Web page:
Issues pertinent to this article were: the lack of proper land use planning in spite of rapid population growth; lack of comprehensive evaluation of the overall impact of large development projects by DNREC; lack of local ordinances for the protection of wetlands; saltwater contamination of wells due to increased withdrawal of drinking water; and Sussex County Council’s failure to adhere to the recommendations of the Sussex County Planning and Zoning Commission.
It was the oft-repeated goal of the Study Group to preserve the Inland Bays so that they would be a viable resource for use by our grandchildren. Well, many who were members of the group are now grandparents and it appears that, although much has been done, there has not been enough stewardship to protect the Inland Bays from the types of stress that are described further on in this article.
It happens over and over again around this country. We find a “jewel” of nature and then we lose sight of what initially attracted us to the location. Eventually the jewel becomes tarnished and we begin to look elsewhere for other pristine areas to live and recreate.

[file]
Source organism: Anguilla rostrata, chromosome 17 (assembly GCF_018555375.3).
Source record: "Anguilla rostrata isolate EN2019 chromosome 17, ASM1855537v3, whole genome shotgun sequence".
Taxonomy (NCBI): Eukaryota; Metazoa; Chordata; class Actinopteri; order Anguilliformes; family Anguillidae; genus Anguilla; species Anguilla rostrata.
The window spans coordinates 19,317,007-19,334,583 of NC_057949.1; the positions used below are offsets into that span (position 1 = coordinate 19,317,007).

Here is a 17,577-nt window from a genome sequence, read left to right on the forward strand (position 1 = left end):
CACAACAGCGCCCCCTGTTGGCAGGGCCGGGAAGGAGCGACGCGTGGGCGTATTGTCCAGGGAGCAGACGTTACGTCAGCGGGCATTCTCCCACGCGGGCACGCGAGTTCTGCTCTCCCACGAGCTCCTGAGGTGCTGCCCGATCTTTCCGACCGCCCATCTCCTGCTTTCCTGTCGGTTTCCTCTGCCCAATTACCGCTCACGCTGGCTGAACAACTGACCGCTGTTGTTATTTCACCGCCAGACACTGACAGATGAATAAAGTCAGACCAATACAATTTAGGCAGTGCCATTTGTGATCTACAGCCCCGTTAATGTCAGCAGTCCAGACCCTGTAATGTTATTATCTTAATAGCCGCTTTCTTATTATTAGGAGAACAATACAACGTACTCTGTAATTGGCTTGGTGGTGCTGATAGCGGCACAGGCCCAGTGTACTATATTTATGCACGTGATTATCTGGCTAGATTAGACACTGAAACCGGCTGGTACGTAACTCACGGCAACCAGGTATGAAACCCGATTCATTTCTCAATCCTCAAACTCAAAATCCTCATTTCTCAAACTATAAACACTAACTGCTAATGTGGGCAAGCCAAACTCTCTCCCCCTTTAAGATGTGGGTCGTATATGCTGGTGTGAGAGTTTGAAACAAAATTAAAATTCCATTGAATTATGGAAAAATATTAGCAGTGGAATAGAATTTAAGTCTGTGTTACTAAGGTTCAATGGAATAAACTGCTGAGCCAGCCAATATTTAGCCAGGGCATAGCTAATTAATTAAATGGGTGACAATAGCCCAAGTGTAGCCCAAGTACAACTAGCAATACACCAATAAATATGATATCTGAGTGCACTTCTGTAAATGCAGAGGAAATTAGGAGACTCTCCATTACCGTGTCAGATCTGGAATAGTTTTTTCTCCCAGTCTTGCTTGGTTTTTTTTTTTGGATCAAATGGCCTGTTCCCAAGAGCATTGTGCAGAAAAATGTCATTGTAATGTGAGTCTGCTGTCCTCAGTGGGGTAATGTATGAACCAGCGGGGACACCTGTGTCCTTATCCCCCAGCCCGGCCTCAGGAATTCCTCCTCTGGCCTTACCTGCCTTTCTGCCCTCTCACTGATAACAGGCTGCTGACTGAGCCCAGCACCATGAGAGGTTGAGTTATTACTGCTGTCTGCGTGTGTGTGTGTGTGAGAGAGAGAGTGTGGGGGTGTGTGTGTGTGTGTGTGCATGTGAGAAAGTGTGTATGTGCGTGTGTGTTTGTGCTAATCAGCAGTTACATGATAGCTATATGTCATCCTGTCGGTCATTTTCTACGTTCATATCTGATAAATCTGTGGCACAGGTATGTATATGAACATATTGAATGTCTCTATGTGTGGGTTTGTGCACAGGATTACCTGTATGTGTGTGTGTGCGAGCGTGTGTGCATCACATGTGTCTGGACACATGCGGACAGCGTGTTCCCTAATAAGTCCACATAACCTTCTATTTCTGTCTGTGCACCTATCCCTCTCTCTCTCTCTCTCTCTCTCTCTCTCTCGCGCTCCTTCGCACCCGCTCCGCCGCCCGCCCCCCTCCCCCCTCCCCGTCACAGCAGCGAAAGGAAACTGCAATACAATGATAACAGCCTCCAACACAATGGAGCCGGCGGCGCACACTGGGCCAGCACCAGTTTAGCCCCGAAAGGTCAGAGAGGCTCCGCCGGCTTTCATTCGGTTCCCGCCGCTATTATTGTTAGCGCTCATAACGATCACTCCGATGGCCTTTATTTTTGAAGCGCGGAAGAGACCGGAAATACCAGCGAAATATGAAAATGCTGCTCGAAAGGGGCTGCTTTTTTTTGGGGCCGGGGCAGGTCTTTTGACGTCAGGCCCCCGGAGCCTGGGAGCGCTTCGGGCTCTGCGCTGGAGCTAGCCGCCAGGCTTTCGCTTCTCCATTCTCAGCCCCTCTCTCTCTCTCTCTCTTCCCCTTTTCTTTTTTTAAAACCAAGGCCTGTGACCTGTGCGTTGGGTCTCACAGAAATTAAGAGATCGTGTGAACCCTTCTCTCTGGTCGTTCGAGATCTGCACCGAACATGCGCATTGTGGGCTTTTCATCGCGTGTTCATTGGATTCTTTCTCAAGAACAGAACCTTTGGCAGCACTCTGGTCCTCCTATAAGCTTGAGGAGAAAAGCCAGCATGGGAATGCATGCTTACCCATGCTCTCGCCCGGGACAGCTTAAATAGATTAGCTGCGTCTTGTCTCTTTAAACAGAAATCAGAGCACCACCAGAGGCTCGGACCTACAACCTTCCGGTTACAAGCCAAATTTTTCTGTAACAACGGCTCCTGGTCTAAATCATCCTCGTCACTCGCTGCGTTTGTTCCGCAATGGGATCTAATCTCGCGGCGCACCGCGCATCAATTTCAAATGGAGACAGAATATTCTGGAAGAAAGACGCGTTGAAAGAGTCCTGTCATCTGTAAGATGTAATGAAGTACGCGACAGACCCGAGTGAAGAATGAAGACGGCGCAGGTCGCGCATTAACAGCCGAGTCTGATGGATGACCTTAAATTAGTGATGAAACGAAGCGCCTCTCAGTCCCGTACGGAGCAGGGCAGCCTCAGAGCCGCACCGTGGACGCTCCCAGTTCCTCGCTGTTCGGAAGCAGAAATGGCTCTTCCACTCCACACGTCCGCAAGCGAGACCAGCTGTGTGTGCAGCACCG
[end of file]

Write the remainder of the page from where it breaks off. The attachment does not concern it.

There is one project that I have been following which exemplifies very well the points that I am trying to make. On March 31, 2005, the Sussex County Planning and Zoning Commission held a public hearing for a request for a zoning change from MR to MR-RPC for a proposed development on Walter’s Bluff Road in Sussex County. Access to the property required the construction of a 1,256-foot bridge through wetlands in order to access the land proposed for development. On May 12, 2005, the Commission voted unanimously (5-0) to recommend to Sussex County Council that the zoning request be denied.